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Bee’s knees

Slovenia — Tourism

Urban beekeeping has become a trend for green-fingered city dwellers but in Ljubljana, hives aren’t just for hipster honey and pollinating city gardens. Slovenia has eight hives per square kilometre tended by almost 10,000 beekeepers and, this year, it persuaded the UN to declare an annual “World Bee Day” on 20 May.

That devotion has given flight to a potentially lucrative idea in the capital: “api-tourism”, whereby bee fanatics in search of a buzz book a holiday to Ljubljana to see for themselves. “Our research found that nature and greenery are the main motivators for people to come and visit,” says Masa Puklavec of the Slovenian Tourist Board. Hence, bees are “very interesting and appealing to our market”.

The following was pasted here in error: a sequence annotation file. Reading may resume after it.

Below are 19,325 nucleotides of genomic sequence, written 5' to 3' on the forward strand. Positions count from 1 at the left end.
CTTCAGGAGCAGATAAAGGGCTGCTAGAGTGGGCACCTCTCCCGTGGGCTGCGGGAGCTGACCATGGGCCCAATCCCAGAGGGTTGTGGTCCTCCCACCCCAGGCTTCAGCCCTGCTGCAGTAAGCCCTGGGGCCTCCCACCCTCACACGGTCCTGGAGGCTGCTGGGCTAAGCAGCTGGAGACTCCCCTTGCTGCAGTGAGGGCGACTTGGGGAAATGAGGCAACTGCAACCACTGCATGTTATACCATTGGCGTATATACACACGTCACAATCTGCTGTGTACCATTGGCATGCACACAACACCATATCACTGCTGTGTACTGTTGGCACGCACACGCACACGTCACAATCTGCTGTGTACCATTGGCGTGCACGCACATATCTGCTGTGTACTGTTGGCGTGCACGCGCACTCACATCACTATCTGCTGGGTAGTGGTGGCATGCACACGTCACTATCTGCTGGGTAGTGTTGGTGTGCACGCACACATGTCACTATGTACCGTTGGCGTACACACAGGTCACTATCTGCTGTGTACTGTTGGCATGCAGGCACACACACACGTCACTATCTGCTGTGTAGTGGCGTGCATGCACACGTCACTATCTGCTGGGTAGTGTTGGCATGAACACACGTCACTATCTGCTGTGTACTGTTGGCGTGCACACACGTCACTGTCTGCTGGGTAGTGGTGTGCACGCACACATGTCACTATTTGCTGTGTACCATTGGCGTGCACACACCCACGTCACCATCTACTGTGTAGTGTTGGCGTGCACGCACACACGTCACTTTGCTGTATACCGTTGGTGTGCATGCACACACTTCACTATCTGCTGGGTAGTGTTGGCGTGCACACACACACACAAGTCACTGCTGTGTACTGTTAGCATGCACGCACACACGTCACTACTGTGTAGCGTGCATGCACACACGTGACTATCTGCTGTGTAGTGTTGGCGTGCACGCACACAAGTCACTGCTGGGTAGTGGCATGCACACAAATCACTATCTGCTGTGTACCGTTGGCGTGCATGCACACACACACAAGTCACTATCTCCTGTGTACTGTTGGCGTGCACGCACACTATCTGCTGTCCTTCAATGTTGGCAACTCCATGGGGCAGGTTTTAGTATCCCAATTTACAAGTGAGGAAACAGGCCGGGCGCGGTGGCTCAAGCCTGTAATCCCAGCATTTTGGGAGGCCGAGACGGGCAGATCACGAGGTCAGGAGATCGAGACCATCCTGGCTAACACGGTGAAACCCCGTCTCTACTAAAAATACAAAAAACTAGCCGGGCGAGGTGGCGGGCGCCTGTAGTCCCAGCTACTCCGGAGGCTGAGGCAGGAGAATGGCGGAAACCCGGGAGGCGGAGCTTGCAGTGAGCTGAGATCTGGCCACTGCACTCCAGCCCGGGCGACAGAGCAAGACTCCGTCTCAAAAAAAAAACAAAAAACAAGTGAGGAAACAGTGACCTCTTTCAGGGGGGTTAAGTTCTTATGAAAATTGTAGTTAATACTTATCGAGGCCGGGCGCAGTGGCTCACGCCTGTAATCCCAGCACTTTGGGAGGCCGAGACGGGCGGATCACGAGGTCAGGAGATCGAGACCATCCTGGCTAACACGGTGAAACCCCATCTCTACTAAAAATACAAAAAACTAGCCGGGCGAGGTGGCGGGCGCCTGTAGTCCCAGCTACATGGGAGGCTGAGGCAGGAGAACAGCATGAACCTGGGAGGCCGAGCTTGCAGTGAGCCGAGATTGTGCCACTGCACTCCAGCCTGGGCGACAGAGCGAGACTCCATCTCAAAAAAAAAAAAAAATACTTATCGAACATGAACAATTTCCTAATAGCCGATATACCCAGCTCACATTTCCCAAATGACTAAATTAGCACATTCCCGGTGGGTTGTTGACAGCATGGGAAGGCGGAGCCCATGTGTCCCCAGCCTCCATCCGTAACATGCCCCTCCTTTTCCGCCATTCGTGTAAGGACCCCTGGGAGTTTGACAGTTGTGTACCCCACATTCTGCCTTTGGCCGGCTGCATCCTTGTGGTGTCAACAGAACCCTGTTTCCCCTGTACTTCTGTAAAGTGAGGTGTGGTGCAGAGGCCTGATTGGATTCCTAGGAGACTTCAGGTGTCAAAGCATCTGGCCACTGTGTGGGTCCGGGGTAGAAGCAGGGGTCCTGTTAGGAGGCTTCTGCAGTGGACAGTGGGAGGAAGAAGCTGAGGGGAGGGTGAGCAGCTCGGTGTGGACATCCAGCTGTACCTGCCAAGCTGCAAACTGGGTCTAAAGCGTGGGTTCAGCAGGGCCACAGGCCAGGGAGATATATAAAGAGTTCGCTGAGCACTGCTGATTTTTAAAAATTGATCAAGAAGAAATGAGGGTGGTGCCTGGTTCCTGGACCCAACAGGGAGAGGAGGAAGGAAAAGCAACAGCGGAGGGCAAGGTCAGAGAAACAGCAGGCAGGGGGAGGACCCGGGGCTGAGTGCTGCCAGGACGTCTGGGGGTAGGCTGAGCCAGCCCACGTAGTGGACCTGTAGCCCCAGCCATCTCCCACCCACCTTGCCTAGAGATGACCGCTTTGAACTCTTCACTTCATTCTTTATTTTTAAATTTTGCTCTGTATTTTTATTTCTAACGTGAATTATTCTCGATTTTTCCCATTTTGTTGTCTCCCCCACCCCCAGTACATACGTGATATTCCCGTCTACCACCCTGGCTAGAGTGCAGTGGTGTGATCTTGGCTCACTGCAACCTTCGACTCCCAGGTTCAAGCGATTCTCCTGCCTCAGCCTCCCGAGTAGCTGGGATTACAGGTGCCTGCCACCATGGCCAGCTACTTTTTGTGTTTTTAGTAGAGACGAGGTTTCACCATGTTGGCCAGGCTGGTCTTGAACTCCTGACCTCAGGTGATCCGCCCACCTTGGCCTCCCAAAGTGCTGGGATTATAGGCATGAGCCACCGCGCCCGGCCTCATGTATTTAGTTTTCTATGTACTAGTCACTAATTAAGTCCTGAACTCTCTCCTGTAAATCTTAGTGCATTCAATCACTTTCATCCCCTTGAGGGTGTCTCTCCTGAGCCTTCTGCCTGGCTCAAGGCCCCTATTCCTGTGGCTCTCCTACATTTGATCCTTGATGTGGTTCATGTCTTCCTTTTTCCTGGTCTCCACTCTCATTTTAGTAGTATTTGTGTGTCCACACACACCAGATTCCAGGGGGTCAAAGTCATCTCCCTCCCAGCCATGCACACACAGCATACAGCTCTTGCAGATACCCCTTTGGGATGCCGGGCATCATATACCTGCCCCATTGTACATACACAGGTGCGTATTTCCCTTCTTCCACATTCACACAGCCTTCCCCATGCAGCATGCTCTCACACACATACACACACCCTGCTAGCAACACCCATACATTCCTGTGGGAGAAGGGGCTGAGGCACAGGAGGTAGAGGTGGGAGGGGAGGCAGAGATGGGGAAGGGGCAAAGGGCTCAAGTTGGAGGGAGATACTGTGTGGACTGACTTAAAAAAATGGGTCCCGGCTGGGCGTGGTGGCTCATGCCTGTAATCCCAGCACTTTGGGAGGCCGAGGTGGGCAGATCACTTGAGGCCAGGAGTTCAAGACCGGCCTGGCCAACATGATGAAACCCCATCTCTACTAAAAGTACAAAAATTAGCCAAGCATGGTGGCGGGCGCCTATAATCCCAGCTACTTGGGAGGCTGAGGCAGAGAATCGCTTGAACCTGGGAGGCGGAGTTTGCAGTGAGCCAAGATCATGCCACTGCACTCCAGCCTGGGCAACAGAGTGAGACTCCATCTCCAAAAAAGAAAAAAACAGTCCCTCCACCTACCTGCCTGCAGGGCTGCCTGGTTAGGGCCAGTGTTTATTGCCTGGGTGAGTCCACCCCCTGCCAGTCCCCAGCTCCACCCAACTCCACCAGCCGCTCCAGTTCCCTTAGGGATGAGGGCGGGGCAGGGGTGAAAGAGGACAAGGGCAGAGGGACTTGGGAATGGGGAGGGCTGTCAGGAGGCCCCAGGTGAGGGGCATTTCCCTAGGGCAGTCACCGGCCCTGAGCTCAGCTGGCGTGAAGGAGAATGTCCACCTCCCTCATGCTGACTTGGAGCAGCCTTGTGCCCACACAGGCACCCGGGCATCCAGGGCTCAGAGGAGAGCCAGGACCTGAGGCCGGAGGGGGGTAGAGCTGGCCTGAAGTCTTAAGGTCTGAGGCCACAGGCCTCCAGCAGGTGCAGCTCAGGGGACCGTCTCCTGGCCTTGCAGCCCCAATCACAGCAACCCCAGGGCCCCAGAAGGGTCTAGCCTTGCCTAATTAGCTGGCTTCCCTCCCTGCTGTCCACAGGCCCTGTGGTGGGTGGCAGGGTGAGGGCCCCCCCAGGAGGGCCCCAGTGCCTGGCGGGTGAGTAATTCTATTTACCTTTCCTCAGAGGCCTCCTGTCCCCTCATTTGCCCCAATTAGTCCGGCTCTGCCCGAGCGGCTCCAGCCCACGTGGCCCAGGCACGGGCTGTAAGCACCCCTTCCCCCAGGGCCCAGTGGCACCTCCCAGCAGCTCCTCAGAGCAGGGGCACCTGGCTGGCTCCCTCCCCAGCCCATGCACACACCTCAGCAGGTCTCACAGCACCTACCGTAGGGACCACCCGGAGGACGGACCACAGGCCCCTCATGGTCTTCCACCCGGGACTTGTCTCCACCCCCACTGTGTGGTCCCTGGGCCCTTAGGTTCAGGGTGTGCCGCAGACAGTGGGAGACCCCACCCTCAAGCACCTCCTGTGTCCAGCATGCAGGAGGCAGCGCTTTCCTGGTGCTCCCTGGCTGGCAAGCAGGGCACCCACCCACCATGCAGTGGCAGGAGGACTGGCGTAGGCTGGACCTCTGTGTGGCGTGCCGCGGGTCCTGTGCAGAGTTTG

Capitalising on the trend, Ljubljana’s Hotel Park has employed a beekeeper for four wooden hives on its roof; the bees provide honey for the hotel’s desserts and ice creams. Meanwhile, other city spas offer services such as honey massages and venom apitherapy.

Tips for an urban apiary:

01 Make sure it's legal. Not every city or district allows the sudden arrival of 60,00 noisy residents.

02 Prepare for spring. This is when bees decide to find new homes: check that your hives are in good order and that your protective clothing is up to scratch.

03 Do it for the honey, not for the planet. City hives aren't saving the bee population and the honey bee is just one species that humans rely on to pollinate plants.


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